The World Cup 2014 is suddenly upon us. Whilst the Champions League has seemingly overshadowed every other football competition on the planet, the sheer heritage and pomp of the Jules Rimet trophy has allowed it to maintain pole position amongst the tournaments.
And so the ceremony begins, the pouring over the groups, the fixture list and the potential squads, in an effort to try and map out just how the festival might pan out in reality. Permutations, permutations, permutations.
England find themselves in Group D, alongside Uruguay, Italy and Costa Rica. An obvious initial conclusion is that of the four combatants, it is England that will be most likely to suffer from the heat.
Geographical advantage is not to be overlooked. Once you look beyond the caricature of the dehydrated, pale skinned Brits, sunburnt by the time they reach the foot of the aeroplane stairs, there exists a grim reality that the English will not benefit from the heat in South America.
What fans of all sides want of course is “that” game, that epic match of the year that they will remember forever. This will of course, be final itself. No other tournament in the world produces finals like the World Cup. No other tournament in the world guarantees that final will be immense.
The ultimate game of the biggest tournament will be played in the ridiculously beautiful Rio De Janeiro, on the 7th of July.
The World Cup is so big, so all consuming, that every game is on the scale of a domestic final. There is little to no room for error, few second chances. To make the closing stages, sides must hit the ground running, there is no latitude for “growing into the competition.”
Roy Hodgson will be mindful of all of these matters (one hopes) when constructing his squad. His first game in will take place in Manaus on the 14th of June. The opponent will be Italy. This alone tells you all you need to know about the seriousness of Cup. There is no shallow end in which to become acclimatised.
So who to pick? Looking at the choice of goalkeepers doesn’t make for the most inspiring reading. Joe Hart is undoubtedly the stand-out man, despite his personal battle to retain the number one spot at Manchester City this season.
But beyond Hart, the alternatives are much of a muchness. Jack Butland made the squad for the 2012 Olympics, but the Stoke player has been on loan at Leeds, the very epitome of confusion in modern football. He has hardly excelled at Elland Road.
Fraser Forster is another contender. Whilst athletically intimidating, he unproven at the highest level. This may sound harsh, but having “Celtic’s goalie” listed as your occupation on your passport doesn’t quite set the world on fire, these days.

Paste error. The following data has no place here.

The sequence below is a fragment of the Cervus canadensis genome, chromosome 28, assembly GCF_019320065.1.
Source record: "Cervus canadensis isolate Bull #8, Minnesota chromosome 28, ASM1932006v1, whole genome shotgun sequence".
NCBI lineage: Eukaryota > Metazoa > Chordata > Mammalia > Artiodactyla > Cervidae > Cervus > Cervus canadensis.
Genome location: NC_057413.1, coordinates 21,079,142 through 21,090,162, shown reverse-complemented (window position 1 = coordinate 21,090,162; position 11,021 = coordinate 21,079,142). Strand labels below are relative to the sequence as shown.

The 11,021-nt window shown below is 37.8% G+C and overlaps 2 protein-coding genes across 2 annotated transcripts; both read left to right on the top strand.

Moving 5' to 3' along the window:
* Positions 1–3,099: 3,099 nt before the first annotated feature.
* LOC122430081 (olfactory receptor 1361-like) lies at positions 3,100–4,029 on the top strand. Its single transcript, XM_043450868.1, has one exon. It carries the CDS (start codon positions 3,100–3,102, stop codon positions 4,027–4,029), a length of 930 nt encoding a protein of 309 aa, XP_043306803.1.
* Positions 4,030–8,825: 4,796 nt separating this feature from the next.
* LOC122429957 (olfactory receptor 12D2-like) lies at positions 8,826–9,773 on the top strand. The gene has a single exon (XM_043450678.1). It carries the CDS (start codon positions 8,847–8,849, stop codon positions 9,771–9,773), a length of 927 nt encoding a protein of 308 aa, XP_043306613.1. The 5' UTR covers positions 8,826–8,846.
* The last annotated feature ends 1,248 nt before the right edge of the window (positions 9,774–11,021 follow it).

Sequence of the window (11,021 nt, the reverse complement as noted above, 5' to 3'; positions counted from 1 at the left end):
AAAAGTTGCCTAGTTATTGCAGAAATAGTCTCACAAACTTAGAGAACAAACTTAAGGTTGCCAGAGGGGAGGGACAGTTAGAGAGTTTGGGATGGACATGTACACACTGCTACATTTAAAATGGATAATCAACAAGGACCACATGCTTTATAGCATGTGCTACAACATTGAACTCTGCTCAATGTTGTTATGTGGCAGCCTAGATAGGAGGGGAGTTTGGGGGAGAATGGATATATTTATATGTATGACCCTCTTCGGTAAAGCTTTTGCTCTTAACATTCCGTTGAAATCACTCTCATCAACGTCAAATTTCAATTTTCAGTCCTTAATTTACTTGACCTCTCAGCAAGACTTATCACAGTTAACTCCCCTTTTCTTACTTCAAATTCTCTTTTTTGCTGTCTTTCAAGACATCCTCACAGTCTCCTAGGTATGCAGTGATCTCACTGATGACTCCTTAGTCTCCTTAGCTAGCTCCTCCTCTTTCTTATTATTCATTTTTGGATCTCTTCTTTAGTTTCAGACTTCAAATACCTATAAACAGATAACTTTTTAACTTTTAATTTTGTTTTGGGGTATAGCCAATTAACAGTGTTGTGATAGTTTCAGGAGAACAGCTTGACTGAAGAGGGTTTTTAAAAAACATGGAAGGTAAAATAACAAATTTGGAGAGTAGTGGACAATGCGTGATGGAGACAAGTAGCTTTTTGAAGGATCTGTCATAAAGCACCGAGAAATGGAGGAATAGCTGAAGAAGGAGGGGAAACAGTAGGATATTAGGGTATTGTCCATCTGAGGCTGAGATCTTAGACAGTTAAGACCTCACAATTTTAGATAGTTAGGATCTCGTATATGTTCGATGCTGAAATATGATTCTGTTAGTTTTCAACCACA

Looking at the back four, suddenly the options are broader, and more convincing. Leighton Baines, Tim Cahill, Kyle Walker, Ashley Cole, Luke Shaw and Phil Jagielka are all names synonymous with quality defending. Here, Hodgson is almost spoiled for choice.
The Everton pair in particular are in tremendous form and Everton, reinvigorated under Roberto Martinez look all set for at least a UEFA League qualifying spot this season.
England’s midfield is more of a conundrum. Some of the names that Roy would have had firmly underlined in his notebook last season no longer look like viable choices. Stewart Downing and Aaron Lennon are no longer of an international standard.
However there have been positives to be found. Andrew Johnson has drastically improved since moving to Sunderland and despite being 26 years old, it might just be the right time for him to hit the big stage. Elsewhere, Gerrard and Lallana to name but just two look like “must haves” when it comes to contrasting experience and youth.
Hodgson’s striker headache appears to have somewhat dissipated as the current season unfolded. After staring at a names such as Agbonlahor and Carroll, wondering how on earth it might all come together, there was the little matter of Liverpool’s extraordinary season.
Sterling and Sturridge have netted 29 goals between them, so far and have to be the first two players on the plane. If you also factor in that team mate Steven Gerrard has also contributed 13 goals to Brendan Rodgers’ haul, England are looking remarkably blessed offensively.
England may feel the heat, but this could be a competition where they may just cause others to sweat.